If they build it, the candidates will come, right? That was the claim by the founders of Unity '08, the group trying to recruit a bipartisan presidential ticket. Well, the first major elder statesman outside of New York City has acknowledged his interest: former Georgia Democratic Sen. Sam Nunn. But if he runs, he'll do so as an independent. "It's a possibility, not a probability," said Nunn, now the head of a nonprofit organization out to reduce the threat posed by nuclear, biological and chemical weaponry. "My own thinking is, it may be a time for the country to say, 'Timeout. The two-party system has served us well, historically, but it's not serving us now.'"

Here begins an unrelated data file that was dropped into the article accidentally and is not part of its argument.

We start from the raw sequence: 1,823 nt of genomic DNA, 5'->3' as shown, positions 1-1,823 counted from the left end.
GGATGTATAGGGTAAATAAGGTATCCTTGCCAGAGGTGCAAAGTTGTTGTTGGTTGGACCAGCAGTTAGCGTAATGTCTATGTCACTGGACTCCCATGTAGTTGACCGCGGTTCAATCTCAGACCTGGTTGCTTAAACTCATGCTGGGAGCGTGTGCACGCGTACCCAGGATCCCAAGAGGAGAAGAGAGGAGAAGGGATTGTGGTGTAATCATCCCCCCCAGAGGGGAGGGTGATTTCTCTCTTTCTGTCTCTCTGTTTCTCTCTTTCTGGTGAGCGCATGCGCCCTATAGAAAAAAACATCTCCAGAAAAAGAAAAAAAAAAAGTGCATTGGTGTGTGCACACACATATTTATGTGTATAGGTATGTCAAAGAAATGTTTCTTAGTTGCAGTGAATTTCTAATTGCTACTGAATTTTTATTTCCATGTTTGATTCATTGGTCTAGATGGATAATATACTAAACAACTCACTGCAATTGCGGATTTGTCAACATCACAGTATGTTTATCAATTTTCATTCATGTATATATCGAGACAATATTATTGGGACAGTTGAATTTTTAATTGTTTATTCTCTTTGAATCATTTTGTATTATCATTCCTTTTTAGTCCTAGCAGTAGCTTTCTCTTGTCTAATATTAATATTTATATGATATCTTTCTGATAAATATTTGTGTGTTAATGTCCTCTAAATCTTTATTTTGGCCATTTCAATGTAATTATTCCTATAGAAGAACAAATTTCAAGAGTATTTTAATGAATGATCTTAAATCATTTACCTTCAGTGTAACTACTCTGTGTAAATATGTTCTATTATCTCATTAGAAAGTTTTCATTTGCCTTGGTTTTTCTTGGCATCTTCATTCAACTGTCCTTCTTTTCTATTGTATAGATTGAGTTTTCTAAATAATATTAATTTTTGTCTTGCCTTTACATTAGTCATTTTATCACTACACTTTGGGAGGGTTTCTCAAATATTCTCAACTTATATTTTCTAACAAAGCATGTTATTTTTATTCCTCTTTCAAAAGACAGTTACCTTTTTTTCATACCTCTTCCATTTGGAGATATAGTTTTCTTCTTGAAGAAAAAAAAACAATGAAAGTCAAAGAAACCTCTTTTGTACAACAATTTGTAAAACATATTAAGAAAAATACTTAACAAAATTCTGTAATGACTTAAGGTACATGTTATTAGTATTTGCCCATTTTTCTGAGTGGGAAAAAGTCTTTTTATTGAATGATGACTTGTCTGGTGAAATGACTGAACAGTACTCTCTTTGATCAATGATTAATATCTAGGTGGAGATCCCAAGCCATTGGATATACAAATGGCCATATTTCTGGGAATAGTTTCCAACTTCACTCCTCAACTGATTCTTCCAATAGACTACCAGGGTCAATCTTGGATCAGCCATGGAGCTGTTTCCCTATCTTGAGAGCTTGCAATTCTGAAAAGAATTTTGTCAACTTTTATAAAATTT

Nunn said he's not likely to make up his mind until next year, probably after the early rush of presidential primaries have produced de facto nominees for both parties. He said the decision will depend largely on what he hears from the current candidates. The only certainty, he said, is that he won't be anybody's candidate for vice president."
Nunn said he's tempted by running because it would be an opportunity to push his pet issue. "Ultimately, he said, if there's to be any chance of persuading smaller countries to give up nuclear weapons technology — and keep it out of the hands of increasingly sophisticated terrorists — world powers will have to put themselves on a gradual, verifiable path toward total nuclear disarmament. That includes the United States."
New Hampshire's Secretary of State Bill Gardner confirmed to the Union Leader that if Michigan does move its primary to Jan. 15 (as negotiated late last week), then New Hampshire's primary has to be no later than Jan. 8 -- if the state abides by its law."